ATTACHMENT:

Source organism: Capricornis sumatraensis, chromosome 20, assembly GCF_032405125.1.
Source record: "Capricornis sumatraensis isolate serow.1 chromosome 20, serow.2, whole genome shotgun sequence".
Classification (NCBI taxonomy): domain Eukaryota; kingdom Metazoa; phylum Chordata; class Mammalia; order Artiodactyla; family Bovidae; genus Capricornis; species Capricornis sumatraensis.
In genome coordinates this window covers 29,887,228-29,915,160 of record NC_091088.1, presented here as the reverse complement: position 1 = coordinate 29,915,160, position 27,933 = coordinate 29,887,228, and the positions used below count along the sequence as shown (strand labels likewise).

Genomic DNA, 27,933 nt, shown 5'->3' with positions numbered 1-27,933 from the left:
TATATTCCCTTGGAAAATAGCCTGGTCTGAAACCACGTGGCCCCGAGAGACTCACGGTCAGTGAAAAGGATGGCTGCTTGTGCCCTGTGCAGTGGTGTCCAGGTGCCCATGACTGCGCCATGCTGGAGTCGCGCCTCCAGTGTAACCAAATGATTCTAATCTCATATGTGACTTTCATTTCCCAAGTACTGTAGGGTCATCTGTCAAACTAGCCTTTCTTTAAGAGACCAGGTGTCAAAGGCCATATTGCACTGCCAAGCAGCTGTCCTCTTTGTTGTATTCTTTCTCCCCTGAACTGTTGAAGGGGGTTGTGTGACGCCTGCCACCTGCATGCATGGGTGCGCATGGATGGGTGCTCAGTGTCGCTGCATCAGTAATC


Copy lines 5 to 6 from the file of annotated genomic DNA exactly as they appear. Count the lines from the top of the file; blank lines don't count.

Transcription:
Genomic DNA, 27,933 nt, shown 5'->3' with positions numbered 1-27,933 from the left:
TATATTCCCTTGGAAAATAGCCTGGTCTGAAACCACGTGGCCCCGAGAGACTCACGGTCAGTGAAAAGGATGGCTGCTTGTGCCCTGTGCAGTGGTGTCCAGGTGCCCATGACTGCGCCATGCTGGAGTCGCGCCTCCAGTGTAACCAAATGATTCTAATCTCATATGTGACTTTCATTTCCCAAGTACTGTAGGGTCATCTGTCAAACTAGCCTTTCTTTAAGAGACCAGGTGTCAAAGGCCATATTGCACTGCCAAGCAGCTGTCCTCTTTGTTGTATTCTTTCTCCCCTGAACTGTTGAAGGGGGTTGTGTGACGCCTGCCACCTGCATGCATGGGTGCGCATGGATGGGTGCTCAGTGTCGCTGCATCAGTAATC